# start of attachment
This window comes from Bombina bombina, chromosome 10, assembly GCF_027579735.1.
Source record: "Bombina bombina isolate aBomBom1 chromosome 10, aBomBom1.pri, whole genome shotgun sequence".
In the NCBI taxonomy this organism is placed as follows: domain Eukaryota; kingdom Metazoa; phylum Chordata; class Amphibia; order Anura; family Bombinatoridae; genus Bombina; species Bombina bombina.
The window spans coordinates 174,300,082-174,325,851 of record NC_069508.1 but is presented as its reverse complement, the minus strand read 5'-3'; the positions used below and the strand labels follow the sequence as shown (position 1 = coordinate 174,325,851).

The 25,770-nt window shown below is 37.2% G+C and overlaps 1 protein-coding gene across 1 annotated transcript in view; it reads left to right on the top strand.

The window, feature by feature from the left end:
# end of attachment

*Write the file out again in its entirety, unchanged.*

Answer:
This window comes from Bombina bombina, chromosome 10, assembly GCF_027579735.1.
Source record: "Bombina bombina isolate aBomBom1 chromosome 10, aBomBom1.pri, whole genome shotgun sequence".
In the NCBI taxonomy this organism is placed as follows: domain Eukaryota; kingdom Metazoa; phylum Chordata; class Amphibia; order Anura; family Bombinatoridae; genus Bombina; species Bombina bombina.
The window spans coordinates 174,300,082-174,325,851 of record NC_069508.1 but is presented as its reverse complement, the minus strand read 5'-3'; the positions used below and the strand labels follow the sequence as shown (position 1 = coordinate 174,325,851).

The 25,770-nt window shown below is 37.2% G+C and overlaps 1 protein-coding gene across 1 annotated transcript in view; it reads left to right on the top strand.

The window, feature by feature from the left end: